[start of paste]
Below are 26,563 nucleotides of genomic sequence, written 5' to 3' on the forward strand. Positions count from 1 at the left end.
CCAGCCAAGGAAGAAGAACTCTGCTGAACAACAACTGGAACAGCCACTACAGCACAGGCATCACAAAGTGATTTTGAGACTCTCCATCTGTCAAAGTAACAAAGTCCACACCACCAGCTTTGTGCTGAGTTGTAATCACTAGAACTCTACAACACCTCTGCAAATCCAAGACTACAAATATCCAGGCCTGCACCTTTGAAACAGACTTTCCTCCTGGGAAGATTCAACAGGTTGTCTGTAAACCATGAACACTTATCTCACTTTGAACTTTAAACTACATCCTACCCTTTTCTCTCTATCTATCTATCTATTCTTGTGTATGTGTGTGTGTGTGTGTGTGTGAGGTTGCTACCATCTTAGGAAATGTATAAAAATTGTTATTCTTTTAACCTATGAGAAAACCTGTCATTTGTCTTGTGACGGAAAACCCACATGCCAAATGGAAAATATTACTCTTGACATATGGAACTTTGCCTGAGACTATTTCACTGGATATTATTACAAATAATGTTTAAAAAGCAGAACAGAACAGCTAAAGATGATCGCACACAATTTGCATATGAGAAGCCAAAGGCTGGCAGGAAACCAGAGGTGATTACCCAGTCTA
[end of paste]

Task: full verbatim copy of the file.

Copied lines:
Below are 26,563 nucleotides of genomic sequence, written 5' to 3' on the forward strand. Positions count from 1 at the left end.
CCAGCCAAGGAAGAAGAACTCTGCTGAACAACAACTGGAACAGCCACTACAGCACAGGCATCACAAAGTGATTTTGAGACTCTCCATCTGTCAAAGTAACAAAGTCCACACCACCAGCTTTGTGCTGAGTTGTAATCACTAGAACTCTACAACACCTCTGCAAATCCAAGACTACAAATATCCAGGCCTGCACCTTTGAAACAGACTTTCCTCCTGGGAAGATTCAACAGGTTGTCTGTAAACCATGAACACTTATCTCACTTTGAACTTTAAACTACATCCTACCCTTTTCTCTCTATCTATCTATCTATTCTTGTGTATGTGTGTGTGTGTGTGTGTGTGAGGTTGCTACCATCTTAGGAAATGTATAAAAATTGTTATTCTTTTAACCTATGAGAAAACCTGTCATTTGTCTTGTGACGGAAAACCCACATGCCAAATGGAAAATATTACTCTTGACATATGGAACTTTGCCTGAGACTATTTCACTGGATATTATTACAAATAATGTTTAAAAAGCAGAACAGAACAGCTAAAGATGATCGCACACAATTTGCATATGAGAAGCCAAAGGCTGGCAGGAAACCAGAGGTGATTACCCAGTCTA